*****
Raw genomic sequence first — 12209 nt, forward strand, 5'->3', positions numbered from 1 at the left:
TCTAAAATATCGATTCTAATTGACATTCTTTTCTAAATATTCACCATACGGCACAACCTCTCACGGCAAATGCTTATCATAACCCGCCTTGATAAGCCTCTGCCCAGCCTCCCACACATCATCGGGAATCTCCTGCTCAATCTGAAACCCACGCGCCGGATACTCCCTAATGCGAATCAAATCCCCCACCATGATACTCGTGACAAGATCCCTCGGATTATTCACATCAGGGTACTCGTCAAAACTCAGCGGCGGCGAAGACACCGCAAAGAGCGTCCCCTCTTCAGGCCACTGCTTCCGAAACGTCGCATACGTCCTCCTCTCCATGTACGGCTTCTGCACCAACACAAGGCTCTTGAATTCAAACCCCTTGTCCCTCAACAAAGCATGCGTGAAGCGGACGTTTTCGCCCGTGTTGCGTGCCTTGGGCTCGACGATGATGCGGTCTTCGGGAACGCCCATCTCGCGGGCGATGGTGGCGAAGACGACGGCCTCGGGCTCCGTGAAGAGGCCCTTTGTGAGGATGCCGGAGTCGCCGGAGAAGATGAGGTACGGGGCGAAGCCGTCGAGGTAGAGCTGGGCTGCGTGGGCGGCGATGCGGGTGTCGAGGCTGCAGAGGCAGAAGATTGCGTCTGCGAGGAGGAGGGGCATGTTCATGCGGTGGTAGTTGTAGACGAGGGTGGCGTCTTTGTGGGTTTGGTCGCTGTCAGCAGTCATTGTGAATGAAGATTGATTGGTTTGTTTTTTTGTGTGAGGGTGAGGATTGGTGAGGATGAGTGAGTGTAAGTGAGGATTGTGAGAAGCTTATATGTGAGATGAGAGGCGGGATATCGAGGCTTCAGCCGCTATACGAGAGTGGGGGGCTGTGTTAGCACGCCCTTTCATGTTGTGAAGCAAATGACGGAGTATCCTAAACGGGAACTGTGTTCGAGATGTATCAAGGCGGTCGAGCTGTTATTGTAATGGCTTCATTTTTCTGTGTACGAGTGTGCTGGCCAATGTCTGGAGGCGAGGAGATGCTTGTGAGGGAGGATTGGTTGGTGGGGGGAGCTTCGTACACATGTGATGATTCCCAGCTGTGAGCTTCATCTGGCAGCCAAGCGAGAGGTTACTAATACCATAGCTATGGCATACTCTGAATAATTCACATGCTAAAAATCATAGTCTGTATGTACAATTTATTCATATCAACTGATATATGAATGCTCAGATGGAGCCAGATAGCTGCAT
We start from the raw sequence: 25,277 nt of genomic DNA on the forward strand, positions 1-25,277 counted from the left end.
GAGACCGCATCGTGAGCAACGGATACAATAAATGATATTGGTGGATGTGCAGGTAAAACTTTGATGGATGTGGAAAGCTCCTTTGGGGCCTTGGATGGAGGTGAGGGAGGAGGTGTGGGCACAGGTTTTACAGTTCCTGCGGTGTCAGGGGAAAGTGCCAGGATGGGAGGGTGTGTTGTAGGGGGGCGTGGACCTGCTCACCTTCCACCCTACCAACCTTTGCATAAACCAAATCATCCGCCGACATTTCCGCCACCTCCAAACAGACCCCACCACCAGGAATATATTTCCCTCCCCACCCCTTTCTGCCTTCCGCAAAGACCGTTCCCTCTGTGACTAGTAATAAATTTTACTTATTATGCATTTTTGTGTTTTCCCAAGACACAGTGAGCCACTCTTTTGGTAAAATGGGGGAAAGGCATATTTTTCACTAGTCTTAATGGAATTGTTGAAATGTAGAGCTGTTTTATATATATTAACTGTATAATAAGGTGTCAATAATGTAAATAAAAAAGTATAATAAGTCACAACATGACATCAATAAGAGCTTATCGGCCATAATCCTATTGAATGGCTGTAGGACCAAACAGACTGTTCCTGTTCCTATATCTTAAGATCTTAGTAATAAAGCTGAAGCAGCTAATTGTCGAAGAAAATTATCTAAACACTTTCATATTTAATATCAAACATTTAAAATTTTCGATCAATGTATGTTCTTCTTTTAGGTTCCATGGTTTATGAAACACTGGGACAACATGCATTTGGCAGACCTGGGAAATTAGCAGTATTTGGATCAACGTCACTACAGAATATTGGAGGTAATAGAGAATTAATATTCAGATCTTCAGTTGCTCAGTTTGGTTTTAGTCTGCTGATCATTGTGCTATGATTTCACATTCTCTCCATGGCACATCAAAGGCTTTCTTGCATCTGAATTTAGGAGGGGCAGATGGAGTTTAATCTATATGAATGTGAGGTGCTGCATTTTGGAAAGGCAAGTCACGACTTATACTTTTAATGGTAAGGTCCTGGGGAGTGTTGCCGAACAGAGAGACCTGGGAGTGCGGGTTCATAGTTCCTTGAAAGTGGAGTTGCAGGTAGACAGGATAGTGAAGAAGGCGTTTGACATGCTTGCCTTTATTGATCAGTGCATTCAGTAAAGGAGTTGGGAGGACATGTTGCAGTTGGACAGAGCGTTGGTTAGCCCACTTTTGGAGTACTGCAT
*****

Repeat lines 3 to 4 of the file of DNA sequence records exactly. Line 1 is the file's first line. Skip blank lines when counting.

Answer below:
We start from the raw sequence: 25,277 nt of genomic DNA on the forward strand, positions 1-25,277 counted from the left end.
GAGACCGCATCGTGAGCAACGGATACAATAAATGATATTGGTGGATGTGCAGGTAAAACTTTGATGGATGTGGAAAGCTCCTTTGGGGCCTTGGATGGAGGTGAGGGAGGAGGTGTGGGCACAGGTTTTACAGTTCCTGCGGTGTCAGGGGAAAGTGCCAGGATGGGAGGGTGTGTTGTAGGGGGGCGTGGACCTGCTCACCTTCCACCCTACCAACCTTTGCATAAACCAAATCATCCGCCGACATTTCCGCCACCTCCAAACAGACCCCACCACCAGGAATATATTTCCCTCCCCACCCCTTTCTGCCTTCCGCAAAGACCGTTCCCTCTGTGACTAGTAATAAATTTTACTTATTATGCATTTTTGTGTTTTCCCAAGACACAGTGAGCCACTCTTTTGGTAAAATGGGGGAAAGGCATATTTTTCACTAGTCTTAATGGAATTGTTGAAATGTAGAGCTGTTTTATATATATTAACTGTATAATAAGGTGTCAATAATGTAAATAAAAAAGTATAATAAGTCACAACATGACATCAATAAGAGCTTATCGGCCATAATCCTATTGAATGGCTGTAGGACCAAACAGACTGTTCCTGTTCCTATATCTTAAGATCTTAGTAATAAAGCTGAAGCAGCTAATTGTCGAAGAAAATTATCTAAACACTTTCATATTTAATATCAAACATTTAAAATTTTCGATCAATGTATGTTCTTCTTTTAGGTTCCATGGTTTATGAAACACTGGGACAACATGCATTTGGCAGACCTGGGAAATTAGCAGTATTTGGATCAACGTCACTACAGAATATTGGAGGTAATAGAGAATTAATATTCAGATCTTCAGTTGCTCAGTTTGGTTTTAGTCTGCTGATCATTGTGCTATGATTTCACATTCTCTCCATGGCACATCAAAGGCTTTCTTGCATCTGAATTTAGGAGGGGCAGATGGAGTTTAATCTATATGAATGTGAGGTGCTGCATTTTGGAAAGGCAAGTCACGACTTATACTTTTAATGGTAAGGTCCTGGGGAGTGTTGCCGAACAGAGAGACCTGGGAGTGCGGGTTCATAGTTCCTTGAAAGTGGAGTTGCAGGTAGACAGGATAGTGAAGAAGGCGTTTGACATGCTTGCCTTTATTGATCAGTGCATTCAGTAAAGGAGTTGGGAGGACATGTTGCAGTTGGACAGAGCGTTGGTTAGCCCACTTTTGGAGTACTGCAT